There have been many chapters in Colin Quinn's career since he first appeared on MTV's Remote Control in 1987. The former SNL castmember went on to host the short-lived but brilliant Tough Crowd with Colin Quinn on Comedy Central; more recently, his unique Twitter persona caught the eye of the New York Times. Following on the success of his Broadway one-man show Colin Quinn: Long Story Short, his "history of the world in 75 minutes," Colin Quinn's new show, Unconstitutional, aims to tackle "226 years of American Constitutional calamities." I caught up with after a preview performance of his show to talk about constitutional conventions, comedy nerds, and how sincerity infuriates people.
What was it about the Constitution that made you want to do a show?
Well, it's because it annoys me [that] all this time, everyone's always talking about how brilliant the Constitution was, and I didn't get what was brilliant about it. How can I be so stupid that I don't get the Constitution? So I said I'm going to write a show about it. I wanted to do another show anyway, but I wasn't going to make it, like, "Oh I did world history, now I'm doing American history." Of course, that's what I did, but I wasn't planning that. I was planning to not do that, so people wouldn't go, “Look at this idiot, what a loser. Now he's gonna do a American history.” But that's what I am, and that's what I did.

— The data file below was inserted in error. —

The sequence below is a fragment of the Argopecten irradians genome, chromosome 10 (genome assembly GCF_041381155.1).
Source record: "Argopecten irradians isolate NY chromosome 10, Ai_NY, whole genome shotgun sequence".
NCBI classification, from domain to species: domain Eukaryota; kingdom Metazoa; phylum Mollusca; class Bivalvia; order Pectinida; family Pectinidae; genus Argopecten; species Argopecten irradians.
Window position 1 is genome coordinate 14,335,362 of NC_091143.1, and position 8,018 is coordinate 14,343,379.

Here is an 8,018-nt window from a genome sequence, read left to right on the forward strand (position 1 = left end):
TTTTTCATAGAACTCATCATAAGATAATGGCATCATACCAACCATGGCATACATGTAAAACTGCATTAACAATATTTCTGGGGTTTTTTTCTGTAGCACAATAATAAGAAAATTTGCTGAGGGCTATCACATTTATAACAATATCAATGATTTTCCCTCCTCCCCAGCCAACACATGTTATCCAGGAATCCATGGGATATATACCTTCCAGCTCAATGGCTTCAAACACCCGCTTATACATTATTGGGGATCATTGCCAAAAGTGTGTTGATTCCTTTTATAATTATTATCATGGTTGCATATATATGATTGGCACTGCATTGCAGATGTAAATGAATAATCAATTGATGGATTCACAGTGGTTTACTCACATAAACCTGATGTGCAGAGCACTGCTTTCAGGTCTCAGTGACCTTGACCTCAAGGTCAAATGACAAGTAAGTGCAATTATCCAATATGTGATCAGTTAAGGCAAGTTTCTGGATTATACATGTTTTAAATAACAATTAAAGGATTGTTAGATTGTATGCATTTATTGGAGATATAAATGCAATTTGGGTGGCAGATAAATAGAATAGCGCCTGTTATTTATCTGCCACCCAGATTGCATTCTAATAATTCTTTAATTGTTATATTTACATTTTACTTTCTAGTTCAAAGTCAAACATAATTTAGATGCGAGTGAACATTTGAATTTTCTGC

I think that’s fair. It’s like a high school curriculum — you do world history for a year and American history for a year.
There you go. What's next?
Well I went to an all-girls school, so we did, like, world literature, American literature, and women's literature.
Ah. That would be good, right? That would be wild. Because, among the subjects that I've never had a grip on — no guy understands women. Or some guys do, but very few. So that really would be good. A whole show on women. But then, can you imagine if it really became popular and suddenly all the horrible bachelorette parties came to the show? I'd kill myself. The worst standup people, crowd-wise, are usually bachelorette parties, strippers and the men who love them, when they come to shows, and bachelor parties. Bachelor and bachelorette parties are the worst. Either one, because you can't have that many people at a club together. They know each other, they want to talk to each other and get drunk. It's unnatural. They shouldn’t be in comedy clubs. Look, here we are talking about standup, instead of the Constitution. READ MORE